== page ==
The 26 year old co-directed the film with writer Thomas A. Morgan and travelled to 13 cities, from Los Angeles to New York, to explore the issue of homelessness and the circumstances that lead to different people living on the streets.

Jack Henry Robbins says, "The thing that I found most fascinating was that we have a very slanted perception of who actually is homeless. I think we all have our experiences where we go out and have a negative experience with someone who is chronically homeless, but the chronically homeless are a very small percentage of the people who are actually homeless in this country... About 90 per cent of the homeless population are not chronically homeless, are not drug addicts..."

Sarandon, who served as the film's executive producer, reveals her eldest son even sacrificed his own luxuries for a few nights to really try to understand his documentary subjects.

During a joint appearance on U.S. news show Access Hollywood, she explains, "I think what Jack shows is how difficult it is to live on the streets and how humiliating it is for most people.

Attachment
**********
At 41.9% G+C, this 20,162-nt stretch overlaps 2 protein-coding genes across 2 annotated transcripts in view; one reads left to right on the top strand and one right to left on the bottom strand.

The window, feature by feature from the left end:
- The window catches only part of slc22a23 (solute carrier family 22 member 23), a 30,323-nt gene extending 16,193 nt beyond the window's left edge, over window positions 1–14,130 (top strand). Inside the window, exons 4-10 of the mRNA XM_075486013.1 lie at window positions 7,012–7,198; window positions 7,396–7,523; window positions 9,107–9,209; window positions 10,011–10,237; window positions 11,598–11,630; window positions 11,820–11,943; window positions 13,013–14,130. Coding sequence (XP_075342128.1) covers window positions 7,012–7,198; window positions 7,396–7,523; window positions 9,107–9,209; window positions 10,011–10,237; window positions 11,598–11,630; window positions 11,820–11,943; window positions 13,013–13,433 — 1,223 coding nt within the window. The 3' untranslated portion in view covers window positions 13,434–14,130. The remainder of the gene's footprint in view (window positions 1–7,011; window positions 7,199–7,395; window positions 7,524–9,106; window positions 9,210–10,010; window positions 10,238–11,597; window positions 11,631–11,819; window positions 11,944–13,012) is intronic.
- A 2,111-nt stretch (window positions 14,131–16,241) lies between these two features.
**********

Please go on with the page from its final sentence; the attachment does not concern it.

"They try to hide it and so you have a kid in school that's living under the (gym) bleachers, a kid whose family left him and he wanted to finish his education... There's a lot of different reasons and I think what he did with this film is just try to make people understand, who have compassion fatigue at this point, about the homeless, that this could be your relative... There are so many people that are so close to being homeless with just a bit of bad luck...

"Jack went on the streets, stayed with different people, and gained their trust."

Robbins reveals the news of his documentary made its way back to one of his former classmates at the University of Southern California (USC), who subsequently confessed she had been homeless while she was studying at college.

He adds, "That's kind of evidence about how you don't know (who is actually homeless)."